Plus, why you don't want to go overboard when it comes to dedicated glute isolation workouts.
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If you've ever sought out a butt-focused workout in hopes of focusing on growing your peach, you're certainly not alone. The hashtag #gluteworkout spans more than 980k posts on Instagram and has racked up 746 million views on TikTok. If "bubble butt," or "booty blaster," or "juicy glute" workouts are of interest, they're all a few taps away.

Said workouts may incorporate compound exercises, glute isolation exercises, or a combination of both. "Compound movements [such as squats or deadlifts] are movements that articulate around more than one joint," says Lexi Moreno, an NSCA-certified strength and conditioning specialist and performance coach on the app Future. Because of this, compound exercises are also able to target multiple muscle groups at a time. They're better for building functional strength and power and generally give you the best "bang for your buck."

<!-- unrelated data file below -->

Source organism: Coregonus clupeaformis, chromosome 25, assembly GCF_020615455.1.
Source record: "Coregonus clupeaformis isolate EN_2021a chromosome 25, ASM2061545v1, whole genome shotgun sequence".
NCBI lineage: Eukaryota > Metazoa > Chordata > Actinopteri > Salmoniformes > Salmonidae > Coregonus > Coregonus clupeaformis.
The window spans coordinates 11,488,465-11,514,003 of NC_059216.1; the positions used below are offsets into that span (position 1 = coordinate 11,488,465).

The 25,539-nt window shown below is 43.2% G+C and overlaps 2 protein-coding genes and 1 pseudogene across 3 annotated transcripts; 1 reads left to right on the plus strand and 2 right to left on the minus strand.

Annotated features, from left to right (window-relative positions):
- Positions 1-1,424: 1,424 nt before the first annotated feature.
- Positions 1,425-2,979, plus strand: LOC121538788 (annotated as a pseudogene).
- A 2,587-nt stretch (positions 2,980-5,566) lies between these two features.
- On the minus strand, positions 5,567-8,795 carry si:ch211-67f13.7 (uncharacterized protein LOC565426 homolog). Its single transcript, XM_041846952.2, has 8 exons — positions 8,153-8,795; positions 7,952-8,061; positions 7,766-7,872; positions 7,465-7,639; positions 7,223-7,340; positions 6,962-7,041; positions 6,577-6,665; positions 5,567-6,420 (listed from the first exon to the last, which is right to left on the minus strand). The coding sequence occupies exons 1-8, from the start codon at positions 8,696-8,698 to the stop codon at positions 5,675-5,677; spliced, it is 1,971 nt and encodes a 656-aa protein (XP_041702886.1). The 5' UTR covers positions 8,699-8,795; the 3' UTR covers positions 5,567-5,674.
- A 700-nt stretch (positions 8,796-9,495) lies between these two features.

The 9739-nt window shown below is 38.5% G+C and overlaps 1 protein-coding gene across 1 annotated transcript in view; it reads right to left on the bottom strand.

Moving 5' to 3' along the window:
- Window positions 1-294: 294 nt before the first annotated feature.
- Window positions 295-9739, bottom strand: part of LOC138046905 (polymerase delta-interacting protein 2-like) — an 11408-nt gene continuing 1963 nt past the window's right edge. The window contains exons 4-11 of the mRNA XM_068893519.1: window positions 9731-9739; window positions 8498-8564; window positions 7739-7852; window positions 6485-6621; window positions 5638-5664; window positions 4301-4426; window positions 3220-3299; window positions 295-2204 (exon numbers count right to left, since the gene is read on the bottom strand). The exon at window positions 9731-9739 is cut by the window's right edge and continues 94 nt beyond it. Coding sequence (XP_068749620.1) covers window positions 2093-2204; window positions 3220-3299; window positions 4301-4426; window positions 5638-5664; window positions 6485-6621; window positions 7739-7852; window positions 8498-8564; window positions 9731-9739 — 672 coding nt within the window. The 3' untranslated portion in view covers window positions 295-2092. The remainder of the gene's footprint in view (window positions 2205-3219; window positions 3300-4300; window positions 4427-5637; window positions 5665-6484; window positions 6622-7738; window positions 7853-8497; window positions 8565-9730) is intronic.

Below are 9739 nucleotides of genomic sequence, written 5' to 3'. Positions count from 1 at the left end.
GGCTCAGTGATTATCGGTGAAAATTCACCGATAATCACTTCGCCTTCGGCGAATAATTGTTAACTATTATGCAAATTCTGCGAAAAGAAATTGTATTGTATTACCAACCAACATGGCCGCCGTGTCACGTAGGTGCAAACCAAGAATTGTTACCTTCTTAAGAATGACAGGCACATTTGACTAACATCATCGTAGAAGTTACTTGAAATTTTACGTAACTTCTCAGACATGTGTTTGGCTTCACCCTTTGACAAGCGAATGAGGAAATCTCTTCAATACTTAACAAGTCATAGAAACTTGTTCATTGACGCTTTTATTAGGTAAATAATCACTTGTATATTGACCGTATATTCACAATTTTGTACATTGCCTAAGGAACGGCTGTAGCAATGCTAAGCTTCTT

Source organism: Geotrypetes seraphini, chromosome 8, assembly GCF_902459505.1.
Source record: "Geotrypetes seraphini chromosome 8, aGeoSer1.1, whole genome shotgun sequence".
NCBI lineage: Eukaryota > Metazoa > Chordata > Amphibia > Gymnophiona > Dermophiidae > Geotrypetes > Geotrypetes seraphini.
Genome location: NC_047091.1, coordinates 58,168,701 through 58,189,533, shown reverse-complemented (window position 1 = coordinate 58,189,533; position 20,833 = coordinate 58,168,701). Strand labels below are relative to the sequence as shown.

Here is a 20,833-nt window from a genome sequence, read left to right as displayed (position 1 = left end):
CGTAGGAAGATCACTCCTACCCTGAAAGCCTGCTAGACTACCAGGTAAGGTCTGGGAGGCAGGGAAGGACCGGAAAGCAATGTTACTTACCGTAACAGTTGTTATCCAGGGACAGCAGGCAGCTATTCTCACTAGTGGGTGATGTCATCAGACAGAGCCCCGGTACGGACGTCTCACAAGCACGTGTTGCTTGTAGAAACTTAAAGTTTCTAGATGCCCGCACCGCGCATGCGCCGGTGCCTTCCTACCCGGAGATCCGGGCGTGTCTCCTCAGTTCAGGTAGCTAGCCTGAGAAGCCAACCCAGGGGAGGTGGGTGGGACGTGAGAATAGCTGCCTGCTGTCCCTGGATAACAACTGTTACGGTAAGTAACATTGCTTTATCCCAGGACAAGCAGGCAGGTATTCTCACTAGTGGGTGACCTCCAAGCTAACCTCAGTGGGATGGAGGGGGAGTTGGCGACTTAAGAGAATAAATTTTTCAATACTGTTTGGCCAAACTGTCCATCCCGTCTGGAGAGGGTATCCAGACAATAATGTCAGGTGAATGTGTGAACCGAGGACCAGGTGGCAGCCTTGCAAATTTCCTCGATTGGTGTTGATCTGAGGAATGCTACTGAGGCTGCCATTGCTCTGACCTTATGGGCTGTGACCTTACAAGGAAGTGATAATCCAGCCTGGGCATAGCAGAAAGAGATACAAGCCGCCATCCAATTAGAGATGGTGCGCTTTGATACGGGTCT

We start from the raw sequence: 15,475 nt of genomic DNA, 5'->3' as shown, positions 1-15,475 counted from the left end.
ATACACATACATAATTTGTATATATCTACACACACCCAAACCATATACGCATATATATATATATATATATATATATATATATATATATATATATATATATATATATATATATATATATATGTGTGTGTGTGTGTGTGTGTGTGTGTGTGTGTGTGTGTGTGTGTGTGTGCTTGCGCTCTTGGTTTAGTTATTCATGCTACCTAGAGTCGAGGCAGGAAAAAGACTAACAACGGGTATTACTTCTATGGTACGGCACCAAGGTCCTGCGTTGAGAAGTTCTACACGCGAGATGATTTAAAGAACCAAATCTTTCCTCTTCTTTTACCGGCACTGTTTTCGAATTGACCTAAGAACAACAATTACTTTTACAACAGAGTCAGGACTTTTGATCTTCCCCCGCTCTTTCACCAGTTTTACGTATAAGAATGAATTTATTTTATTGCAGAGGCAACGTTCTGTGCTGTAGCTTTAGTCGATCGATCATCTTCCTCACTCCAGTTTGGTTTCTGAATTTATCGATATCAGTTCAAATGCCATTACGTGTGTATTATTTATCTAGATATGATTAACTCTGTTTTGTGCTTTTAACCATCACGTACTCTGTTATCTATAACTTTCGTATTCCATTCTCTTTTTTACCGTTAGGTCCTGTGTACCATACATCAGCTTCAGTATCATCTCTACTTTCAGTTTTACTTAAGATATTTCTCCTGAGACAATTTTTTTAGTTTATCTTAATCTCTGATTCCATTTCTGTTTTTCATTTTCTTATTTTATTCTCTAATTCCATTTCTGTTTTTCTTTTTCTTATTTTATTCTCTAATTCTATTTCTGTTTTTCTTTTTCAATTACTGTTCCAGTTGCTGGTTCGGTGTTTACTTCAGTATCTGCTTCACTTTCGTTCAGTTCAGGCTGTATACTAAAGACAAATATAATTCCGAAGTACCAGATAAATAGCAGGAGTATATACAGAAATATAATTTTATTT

Isolation exercises, on the other hand, require the movement of a single joint and therefore target fewer muscles during the exercise. Technically, "glute isolation" is a bit of an oxymoron. "It is impossible to isolate the group of muscles we refer to as the glutes," says Moreno. "Muscles that make up the quads, hamstrings, and trunk step in one way or another. But that doesn't mean some exercises don't recruit the glutes more than others." (Related: What Are Compound Exercises and Why Are They So Important?)